I just finished The Best American Travel Writing of 2004 (which ends on a decidedly Anti-American tone, with three somewhat unfair pieces on Afghanistan), and am in the midst of The Best American Short Stories of 2004. So far, I've not found the stand-out story in this collection (unlike last year, when The Shell Collector was like a magnesium flare amidst so many "soft white" light bulbs, no, that's not fair, there were other great works in there - Louise Erdrich's Shamengwa and Kevin Brockmeier's Space, which I just googled and discovered that I've written about before just 10 months ago.
How sad is that. I completely forgot that I wrote that piece. Oh well. I've written over 500 blog entries. I can forget a few here and there.
On the topic of short stories - before I move along - you must read Junot Diaz' Drown. He's like the Scorsese/Schrader of short fiction. And, well, he's definitely got a lot about New Jersey life down.
5. Five books you would take to a deserted island:
First, let's reflect on Pop's response to this.
whole desert island thing I have long thought is one of the stupidest
things anybody could ask. If you were on a desert island you'd be far
better off thinking "Damn I gotta find some potable water!" not "Gee,
where did I put those books?"
The five things you'd take to a desert island traces its history back to a BBC radio program, er, programme where legend has it Otto Preminger, having failed to be briefed on the premise, called his interviewer an idiot and stormed out.
Ah, Winston Churchill would be proud. I'll have to raise a glass (of this, of course) to Mayor Goodman.
Nonetheless, here's my five:
I read a passage from one book every single day. I have it inscribed on the first page of every Moleskine I use, and will print it below. The passage is from Zen Flesh, Zen Bones: A Collection of Zen and Pre-Zen Writings (my version is Tuttle 1998, but the Amazon link goes to a Shambhala Press edition), and is edited by Paul Reps and Nyogen Senzaki. I am not a religious man, but this book is as close as I get to religious practice.
Since I'm allegedly stuck on a desert island, and since I learned more about wilderness survival, first aid, camping, and even just getting along with people, from my time in the Boy Scouts than from any other source (even more than the SOLO First Aid Program and NOLS Programs I took to become a Park Ranger), I would want the Official Boy Scout Handbook (the link goes to a scouting supply site, but not directly to the Handbook, so you'll have to search for the Official Boy Scout Handbook, 11th Edition). I might as well last more than two days on the island.
While J.M. Coetzee's Foe would be an amusing choice, I don't think I would want something quite that immediate with me. Instead, I'd want something with a touch more hope in it. I think Steinbeck's The Winter of Our Discontent is a good choice. There's nothing more hopeful than redemption.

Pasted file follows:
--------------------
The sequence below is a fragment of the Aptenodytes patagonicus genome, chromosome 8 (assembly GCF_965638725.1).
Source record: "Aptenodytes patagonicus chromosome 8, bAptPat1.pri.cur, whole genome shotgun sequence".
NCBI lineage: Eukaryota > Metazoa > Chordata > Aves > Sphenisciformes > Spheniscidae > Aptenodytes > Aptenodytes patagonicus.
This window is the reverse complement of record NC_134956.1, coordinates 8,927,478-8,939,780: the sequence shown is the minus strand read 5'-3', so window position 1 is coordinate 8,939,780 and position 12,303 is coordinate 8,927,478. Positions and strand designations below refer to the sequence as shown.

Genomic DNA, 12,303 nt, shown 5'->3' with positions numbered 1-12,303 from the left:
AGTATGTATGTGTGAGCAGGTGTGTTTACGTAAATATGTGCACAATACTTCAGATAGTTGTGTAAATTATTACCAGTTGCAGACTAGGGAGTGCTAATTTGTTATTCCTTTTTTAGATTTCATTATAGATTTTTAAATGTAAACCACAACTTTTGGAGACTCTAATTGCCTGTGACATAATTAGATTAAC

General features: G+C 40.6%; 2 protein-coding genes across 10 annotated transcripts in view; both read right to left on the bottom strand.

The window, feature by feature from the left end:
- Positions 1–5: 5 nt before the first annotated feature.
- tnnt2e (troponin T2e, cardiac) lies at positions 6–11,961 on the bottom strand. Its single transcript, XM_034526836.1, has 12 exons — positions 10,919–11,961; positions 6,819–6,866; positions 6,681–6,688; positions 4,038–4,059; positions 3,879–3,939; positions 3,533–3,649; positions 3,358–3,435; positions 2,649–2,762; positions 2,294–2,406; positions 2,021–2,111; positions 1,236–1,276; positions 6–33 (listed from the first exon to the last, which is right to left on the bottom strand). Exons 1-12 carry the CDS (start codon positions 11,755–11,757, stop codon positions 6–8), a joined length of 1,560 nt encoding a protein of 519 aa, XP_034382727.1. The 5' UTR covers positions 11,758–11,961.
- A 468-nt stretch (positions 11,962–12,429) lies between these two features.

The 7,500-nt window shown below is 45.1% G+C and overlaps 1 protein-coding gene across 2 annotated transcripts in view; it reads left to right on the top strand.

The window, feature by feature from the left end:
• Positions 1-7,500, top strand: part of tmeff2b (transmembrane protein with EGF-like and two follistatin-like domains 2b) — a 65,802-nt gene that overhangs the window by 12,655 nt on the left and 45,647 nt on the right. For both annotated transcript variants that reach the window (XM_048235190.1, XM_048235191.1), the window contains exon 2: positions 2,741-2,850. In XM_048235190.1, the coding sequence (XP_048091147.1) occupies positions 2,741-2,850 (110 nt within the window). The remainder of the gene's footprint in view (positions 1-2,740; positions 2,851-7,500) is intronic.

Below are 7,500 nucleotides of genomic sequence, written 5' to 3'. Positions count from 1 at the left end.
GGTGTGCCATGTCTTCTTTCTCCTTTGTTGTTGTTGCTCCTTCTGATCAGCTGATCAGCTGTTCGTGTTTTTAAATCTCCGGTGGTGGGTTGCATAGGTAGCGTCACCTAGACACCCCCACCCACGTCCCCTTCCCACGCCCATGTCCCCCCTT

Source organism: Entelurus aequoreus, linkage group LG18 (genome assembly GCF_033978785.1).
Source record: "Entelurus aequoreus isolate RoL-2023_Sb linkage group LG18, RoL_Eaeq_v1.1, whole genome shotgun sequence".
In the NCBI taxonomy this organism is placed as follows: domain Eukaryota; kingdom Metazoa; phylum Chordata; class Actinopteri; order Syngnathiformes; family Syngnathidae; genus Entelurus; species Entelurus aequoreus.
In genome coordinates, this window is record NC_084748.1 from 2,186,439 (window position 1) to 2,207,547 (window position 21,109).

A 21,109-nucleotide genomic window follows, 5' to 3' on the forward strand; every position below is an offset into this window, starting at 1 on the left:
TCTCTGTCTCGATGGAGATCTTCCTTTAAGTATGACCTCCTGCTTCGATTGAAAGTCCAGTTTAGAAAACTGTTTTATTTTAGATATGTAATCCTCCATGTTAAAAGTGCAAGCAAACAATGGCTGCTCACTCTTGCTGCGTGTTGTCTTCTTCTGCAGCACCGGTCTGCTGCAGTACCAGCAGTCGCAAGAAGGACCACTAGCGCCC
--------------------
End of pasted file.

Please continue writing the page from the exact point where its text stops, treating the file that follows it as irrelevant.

I couldn't bear to be without short fiction. I love short stories. They keep me going. So, I would need Where I'm Calling From, by Raymond Carver. No one ever wrote dialogue better.
Finally, I would need something to keep me laughing. Richard Russo's Straight Man would be my choice for that. Russo's main character, a suffering smart ass of a professor and father, is so humane in his mirth that one forgives his threat to murder a fowl. A duck, to be exact.
Okay, this is a long one. Still, we've got Picture Envy coming up. As I stated above, Pope John Paul II loved the outdoors and did a lot to support environmentalism. He tied it to theology, in truth. In the Book of Genesis, it was said that order was created of chaos when God moved over the face of the waters. It's a beautiful, lyrical notion. Here's some examples of the beauty of the world created from that chaos.
No Traces, B Side (Dec. 14, 2004). God moves over the face of the water, indeed. Here's another excellent long exposure from No Traces. The tone of light changes so beautifully when night shots are exposed for great periods. I will shortly be moving closer to the river, and I look forward to taking a few night shots as well. Orbit 1, Untitled (circa Summer 2004). More than the sea, fields - the cultivated bounty of nature - has always seemed tied to the divine. I suppose, to those that believe, it's the greatest symbol of divine love: that nature itself can be cultivated to support us. Houser Design Photos, Duck in Repose (Dec. 15, 2004). I think it's fitting to close with this non-landscape; if we talk about the land and the sea with respect to religion, it's worth also talking about the fauna with which many religious texts charged us with stewarding. I love the simplicity - the lack of visual clutter - that marks this well-detailed photo of a duck.
So, that's all there is for this week's Picture Envy. A lot, and little related to pictures, but it's been a week where the world has turned more than I could predict.